I was inspired by the motorsports art of Tim Layzell, I tried my hand at capturing a moment in autosport history in (my interpretation of) his style. This is the 1983 24 Hours at Daytona. Legendary driver AJ Foyt fought through the torrential early Sunday afternoon rain to gain a 4 lap lead over the next GTP class car in his Porsche 935L. Meanwhile the tiny 1.3L Racing Beat Mazda Rx7 rose through the ranks as attrition claimed 50 of the 79 competitors to win its GTO class as well as placing 3rd overall – the highest finish by Mazda at Daytona. The race was briefly halted after visibility fell to zero, and when they returned for a final hour of racing, the Rx7 lead the Porsche 935L for a single lap (although it was 25 laps down on the Porsche) until the Mazda was put back into its place! Years later, AJ Foyt recounts that amongst all his many, many wins (4 Indy 500s and the great 1967 LeMans) this one was his favourite. His dying father had persuaded him to race in Daytona instead of sitting by his deathbed.
The hilarious thing is that Foyt was not supposed to drive in the Porsche 935L at all, his ride was an Aston Martin which retired early. But the owner of Swap Shop who owned the 935L wanted Foyt’s celebrity to promote his business. French driver Bob Wollek was incensed when he learned Foyt would take the car out in the rain knowing that Foyt had never driven it or even knew the shift pattern but Foyt was a genius and gave the team an additional 4 lap lead and set the fastest rain lap.
In addition, the Andial 935L was the most successful of the Porsches inspired by the original 1978 “Moby Dick” 935/78. Its radical aerodynamic and lowered bodywork along with a first time water cooled 3.2L flat 6 turbo good for 850 bhp allowed it to run almost as fast as the Group 6 Prototypes fielded by Porsche and Renault in the 1978 Le Mans. Moby did 227 mph on the Mulsanne Straight – for a production based car!
And finally I sold some motorsports photos and used the funds towards the purchase of a vintage 1969 Omega Chronostop Driver watch. This watch was designed to be worn by race car drivers on the underside of the wrist so that the watch face can be easily read while holding the steering wheel. The watch is the focus of this piece with the interior of my 1985 Rx7 completely in monochrome except for objects that have dials. The remainder of the story has me chasing my friend’s Porsche GT3 RS which is a complete fantasy even if I could boost 2 bar … which I can’t.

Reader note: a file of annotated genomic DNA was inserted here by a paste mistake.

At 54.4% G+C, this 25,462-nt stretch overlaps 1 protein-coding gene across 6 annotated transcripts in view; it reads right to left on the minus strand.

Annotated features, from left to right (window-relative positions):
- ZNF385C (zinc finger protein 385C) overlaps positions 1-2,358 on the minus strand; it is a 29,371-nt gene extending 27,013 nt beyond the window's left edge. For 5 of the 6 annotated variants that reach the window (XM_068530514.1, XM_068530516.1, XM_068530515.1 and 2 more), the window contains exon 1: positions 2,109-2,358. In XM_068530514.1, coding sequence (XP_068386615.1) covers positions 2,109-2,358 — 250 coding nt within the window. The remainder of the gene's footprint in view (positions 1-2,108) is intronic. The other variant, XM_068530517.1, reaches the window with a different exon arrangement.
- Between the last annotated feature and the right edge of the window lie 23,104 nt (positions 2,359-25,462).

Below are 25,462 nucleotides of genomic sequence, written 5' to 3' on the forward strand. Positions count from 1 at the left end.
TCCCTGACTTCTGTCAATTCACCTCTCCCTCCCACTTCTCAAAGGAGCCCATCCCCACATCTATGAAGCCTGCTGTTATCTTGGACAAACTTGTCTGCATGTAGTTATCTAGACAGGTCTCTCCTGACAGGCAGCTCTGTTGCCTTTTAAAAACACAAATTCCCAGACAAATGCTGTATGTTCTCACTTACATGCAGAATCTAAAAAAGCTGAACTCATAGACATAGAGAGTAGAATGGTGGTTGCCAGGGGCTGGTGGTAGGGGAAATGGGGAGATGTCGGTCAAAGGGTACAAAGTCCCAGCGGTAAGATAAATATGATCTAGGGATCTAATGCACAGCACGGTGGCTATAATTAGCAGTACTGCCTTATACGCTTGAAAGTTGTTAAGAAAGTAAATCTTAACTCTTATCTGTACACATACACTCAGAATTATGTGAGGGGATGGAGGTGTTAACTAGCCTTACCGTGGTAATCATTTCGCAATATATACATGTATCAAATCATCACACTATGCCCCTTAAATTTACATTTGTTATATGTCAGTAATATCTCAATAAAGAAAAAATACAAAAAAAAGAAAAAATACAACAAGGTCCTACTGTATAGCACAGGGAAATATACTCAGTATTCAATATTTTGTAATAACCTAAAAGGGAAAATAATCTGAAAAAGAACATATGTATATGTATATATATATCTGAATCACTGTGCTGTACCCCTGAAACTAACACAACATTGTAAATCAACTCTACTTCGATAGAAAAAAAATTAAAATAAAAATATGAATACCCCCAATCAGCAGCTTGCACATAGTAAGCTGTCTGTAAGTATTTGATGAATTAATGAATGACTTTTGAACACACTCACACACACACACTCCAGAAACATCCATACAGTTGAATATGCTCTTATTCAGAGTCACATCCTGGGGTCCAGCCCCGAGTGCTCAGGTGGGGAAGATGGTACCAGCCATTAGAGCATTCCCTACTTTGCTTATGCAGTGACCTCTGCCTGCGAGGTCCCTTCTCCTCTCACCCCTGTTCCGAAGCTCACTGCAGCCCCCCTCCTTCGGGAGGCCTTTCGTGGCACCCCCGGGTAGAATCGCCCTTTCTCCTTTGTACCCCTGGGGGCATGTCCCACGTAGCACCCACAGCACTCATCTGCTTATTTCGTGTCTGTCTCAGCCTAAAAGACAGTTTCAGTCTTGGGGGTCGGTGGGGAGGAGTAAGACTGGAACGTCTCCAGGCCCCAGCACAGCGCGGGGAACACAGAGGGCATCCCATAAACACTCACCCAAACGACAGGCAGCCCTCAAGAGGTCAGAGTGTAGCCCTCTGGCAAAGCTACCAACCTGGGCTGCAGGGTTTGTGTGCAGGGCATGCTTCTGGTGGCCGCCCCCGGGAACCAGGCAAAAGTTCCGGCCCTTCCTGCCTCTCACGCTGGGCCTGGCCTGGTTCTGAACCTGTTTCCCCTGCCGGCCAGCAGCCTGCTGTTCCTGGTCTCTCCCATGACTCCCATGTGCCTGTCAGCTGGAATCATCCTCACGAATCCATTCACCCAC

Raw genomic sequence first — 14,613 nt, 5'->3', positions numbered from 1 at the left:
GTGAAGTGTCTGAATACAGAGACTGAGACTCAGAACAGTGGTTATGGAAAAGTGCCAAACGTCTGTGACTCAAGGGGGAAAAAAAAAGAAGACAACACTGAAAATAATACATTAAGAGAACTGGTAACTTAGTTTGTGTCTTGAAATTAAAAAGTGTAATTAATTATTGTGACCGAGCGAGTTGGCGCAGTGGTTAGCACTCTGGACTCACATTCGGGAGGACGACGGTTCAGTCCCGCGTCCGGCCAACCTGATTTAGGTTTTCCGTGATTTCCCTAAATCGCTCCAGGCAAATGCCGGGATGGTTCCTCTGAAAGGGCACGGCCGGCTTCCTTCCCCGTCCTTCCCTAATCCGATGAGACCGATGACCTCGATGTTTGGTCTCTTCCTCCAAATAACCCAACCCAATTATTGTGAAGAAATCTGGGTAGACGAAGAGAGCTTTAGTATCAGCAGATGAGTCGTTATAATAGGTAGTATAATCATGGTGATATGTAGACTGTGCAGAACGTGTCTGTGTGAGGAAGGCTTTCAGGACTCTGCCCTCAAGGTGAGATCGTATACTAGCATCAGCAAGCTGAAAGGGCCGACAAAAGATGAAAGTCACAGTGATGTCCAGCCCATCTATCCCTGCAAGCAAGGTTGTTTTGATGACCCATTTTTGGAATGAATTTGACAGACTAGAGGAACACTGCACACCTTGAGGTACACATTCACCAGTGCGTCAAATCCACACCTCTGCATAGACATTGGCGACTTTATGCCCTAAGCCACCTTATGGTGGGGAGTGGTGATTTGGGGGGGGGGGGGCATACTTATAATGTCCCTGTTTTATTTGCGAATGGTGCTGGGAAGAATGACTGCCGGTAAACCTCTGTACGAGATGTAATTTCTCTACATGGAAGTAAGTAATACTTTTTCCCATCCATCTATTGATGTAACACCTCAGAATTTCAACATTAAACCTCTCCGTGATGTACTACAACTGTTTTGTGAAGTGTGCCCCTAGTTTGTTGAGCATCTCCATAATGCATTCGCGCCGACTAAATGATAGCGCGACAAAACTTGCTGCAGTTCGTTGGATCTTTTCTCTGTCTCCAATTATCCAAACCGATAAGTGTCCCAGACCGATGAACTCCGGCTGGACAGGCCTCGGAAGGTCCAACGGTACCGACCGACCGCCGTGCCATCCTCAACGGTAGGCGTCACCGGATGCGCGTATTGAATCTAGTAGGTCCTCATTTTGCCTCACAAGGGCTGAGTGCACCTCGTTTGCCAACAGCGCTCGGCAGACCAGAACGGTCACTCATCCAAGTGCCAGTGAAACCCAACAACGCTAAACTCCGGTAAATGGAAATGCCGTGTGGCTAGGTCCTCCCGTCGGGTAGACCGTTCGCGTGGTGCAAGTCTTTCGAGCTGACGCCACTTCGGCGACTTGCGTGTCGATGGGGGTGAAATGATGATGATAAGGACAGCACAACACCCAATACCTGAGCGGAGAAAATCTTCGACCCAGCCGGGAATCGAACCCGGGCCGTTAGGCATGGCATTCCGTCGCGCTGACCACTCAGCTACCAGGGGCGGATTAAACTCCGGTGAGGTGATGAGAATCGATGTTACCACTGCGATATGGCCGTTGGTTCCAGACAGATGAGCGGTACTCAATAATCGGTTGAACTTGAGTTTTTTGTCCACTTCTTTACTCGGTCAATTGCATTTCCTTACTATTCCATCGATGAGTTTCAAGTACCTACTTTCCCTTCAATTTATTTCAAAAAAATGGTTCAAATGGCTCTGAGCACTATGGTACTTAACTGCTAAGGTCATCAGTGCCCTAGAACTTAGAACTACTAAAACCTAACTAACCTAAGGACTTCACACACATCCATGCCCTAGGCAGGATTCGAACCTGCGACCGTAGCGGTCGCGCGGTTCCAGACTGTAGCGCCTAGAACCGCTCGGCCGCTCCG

Addendum: Jan 03, 2020.
I drew this to commemorate the 50th anniversary of the seminal 1969 movie The Italian Job which opens with a beautiful scene of an orange Lamborghini Miura being driven with aplomb around the Italian Alps and Matt Munro singing the theme song On Days Like These. The 50th anniversary was made even more significant by the location of the actual car that had been used in the movie and its full factory restoration. You will notice that I have substituted my own car for the Lamborghini and for good reason. The Miura sparked off the supercar revolution by placing its V12 engine in the rear and wrapped it with an evocative and stunning body. But it was a difficult car to drive, horrible to drive fast. With only a gas tank in the front as ballast, steering was difficult when it ran dry which given the poor economy of a V12 from the mid 1960s would be very frequently. The cabin was cramped with all the weirdly unergonomic Italian placement of controls, visibility out the back window nonexistent, and reliability even when brand new questionable. It took the Japanese to introduce design and quality build to car making that forced Europeans and Americans to improve their game so that we all enjoy cars today that are problem free and easy to drive. That’s why the car that followed the Miura only a decade later is more deserving to drive that opening scene. Light weight and agile with perfect weight balance and an engine soundtrack nearly as stirring as a V12 and a joy to spend time in the cabin and drive – the first generation Rx7 is a worthy stand in for The Italian Job.
Addendum July 27, 2020.
BlipShift didn’t exactly accept my reinterpretation of “The Italian Job” but liked my Rx7 Fb design enough for me to modify it to their tastes.